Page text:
Tag Archives: something sussex

Something Sussex: James Bond on the South Downs (Part One)

16 Dec

Regular readers will know of my love of the South Downs, but I doubt many will be aware of the connections between the South Downs and the famous secret agent James Bond. There are at least two occasions when filming for the popular series of films took place on the South Downs. One I have known about for some time, but I only learnt about the second earlier this year.

Probably the most famous connection was the use of Amberley Museum & Heritage Centre (then called the Amberley Chalk Pits Museum) for three weeks in the summer of 1984 for filming of scenes from the film A View to a Kill starring Roger Moore as James Bond. In the film Bond with the help of May Day (Grace Jones) prevents Max Zorin (Christopher Walken) from destroying Silicon Valley.

Amberley Chalk Pits Museum provided the location for the Main Strike Mine which was going to be blown up, triggering an earthquake which was going to cause a flood or something like that, I can’t remember the exact details of villain’s evil plan. The photo below shows the entrance to the mine which still bears the sign used during the filming.

Whilst Bond and May Day were busy saving the world (or at least San Francisco), Zorin attempted to make his escape in an airship. Bond caught hold of one the mooring ropes as the airship rose skywards, leaving May Day to get blown up just outside of the entrance to the mine.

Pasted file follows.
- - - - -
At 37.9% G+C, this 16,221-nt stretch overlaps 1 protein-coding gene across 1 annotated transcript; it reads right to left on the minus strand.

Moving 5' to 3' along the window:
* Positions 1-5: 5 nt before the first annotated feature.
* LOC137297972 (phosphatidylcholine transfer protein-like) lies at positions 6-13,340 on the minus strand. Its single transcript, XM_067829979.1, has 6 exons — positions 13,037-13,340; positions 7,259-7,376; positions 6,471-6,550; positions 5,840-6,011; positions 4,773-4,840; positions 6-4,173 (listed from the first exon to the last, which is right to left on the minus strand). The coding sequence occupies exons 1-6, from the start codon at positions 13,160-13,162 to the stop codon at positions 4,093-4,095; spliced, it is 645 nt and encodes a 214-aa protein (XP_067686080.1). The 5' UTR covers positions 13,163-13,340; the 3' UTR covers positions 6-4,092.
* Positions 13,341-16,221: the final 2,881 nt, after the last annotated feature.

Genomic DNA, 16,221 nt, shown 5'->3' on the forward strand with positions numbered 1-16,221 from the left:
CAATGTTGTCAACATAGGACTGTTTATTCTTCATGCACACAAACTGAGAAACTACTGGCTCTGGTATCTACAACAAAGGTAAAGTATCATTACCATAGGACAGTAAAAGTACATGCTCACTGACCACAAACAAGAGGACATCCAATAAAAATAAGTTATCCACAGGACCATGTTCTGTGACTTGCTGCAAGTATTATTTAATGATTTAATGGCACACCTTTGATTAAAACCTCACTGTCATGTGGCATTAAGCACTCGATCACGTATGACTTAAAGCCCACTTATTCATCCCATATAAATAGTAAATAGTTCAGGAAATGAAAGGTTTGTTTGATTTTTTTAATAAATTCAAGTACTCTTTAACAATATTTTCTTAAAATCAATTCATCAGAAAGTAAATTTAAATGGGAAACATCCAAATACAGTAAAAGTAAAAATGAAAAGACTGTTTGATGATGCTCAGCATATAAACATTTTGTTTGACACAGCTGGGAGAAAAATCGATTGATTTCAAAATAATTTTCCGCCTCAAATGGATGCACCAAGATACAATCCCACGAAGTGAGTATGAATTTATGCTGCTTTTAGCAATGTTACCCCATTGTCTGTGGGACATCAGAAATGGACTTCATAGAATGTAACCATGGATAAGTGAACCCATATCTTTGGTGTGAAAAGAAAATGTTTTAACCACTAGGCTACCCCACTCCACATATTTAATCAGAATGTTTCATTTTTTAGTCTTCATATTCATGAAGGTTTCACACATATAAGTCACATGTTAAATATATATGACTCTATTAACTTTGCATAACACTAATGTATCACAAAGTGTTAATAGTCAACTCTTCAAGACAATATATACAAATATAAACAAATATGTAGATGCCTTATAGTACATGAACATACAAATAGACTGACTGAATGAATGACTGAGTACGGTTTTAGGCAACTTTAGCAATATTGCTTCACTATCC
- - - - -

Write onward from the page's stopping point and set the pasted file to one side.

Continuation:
The airship with Bond dangling from the rope rose up above the chalk pit in Sussex into the skies above San Francisco, finally getting tangled up on the Golden Gate Bridge, where Zorin finally met his end.

Many of the wagons used in the filming can be found around the museum, still bearing the livery of the fictional Zorin Industries. The one below has been stored inside and is part of a small display which celebrates the museum’s role in the film.

Something Sussex: Mae West’s lips – the Sussex connection

25 Nov

It was something of a surprise to discover that the tiny rural village of West Dean (near Chichester), Sussex has a connection with such a famous and iconic piece of furniture.

The sofa is inspired by the lips of actress and sex symbol Mae West, and was the result of a collaboration between surrealist artist Salvador Dalí and Edward James (of West Dean Estate). I don’t know what exactly that collaboration involved or whether it took place in West Dean itself or elsewhere.

apparently there were five sofas made originally, although I suspect there have been many more copies made since the late 1930s when it was designed. The one pictured above is one of those five and is to be found on display behind glass in the Brighton Museum and Art Gallery.

I have long been an admirer of Dalí’s work, and have visited exhibitions of his work in both London and Paris and it seems almost inconceivable that there could be a connection with the tiny ancestral village nestling at the foot of the South Downs. I really am going to have to find out more about his connection with West Dean. I can’t help but wonder if any of my ancestors bumped into Dalí whilst working in the gardens or West Dean House itself?

Something Sussex: A Guide to the Shorehams [and it's vandals]

18 Nov

Whenever I visit a church I usually buy a copy of the church guide if there is one, they usually give a bit of background to the history of the church, its architecture and sometimes its people.

I wouldn’t normally bother with a little guide-book like this, which I discovered in a collectables shop in Eastbourne, East Sussex, on the basis that it is somewhat out of date and rather battered. However because I have ancestors from Shoreham I gave it a second glance, I noticed that the previous owner had actually written his name on it Arthur Harding Norwood and dated it Nov 1898.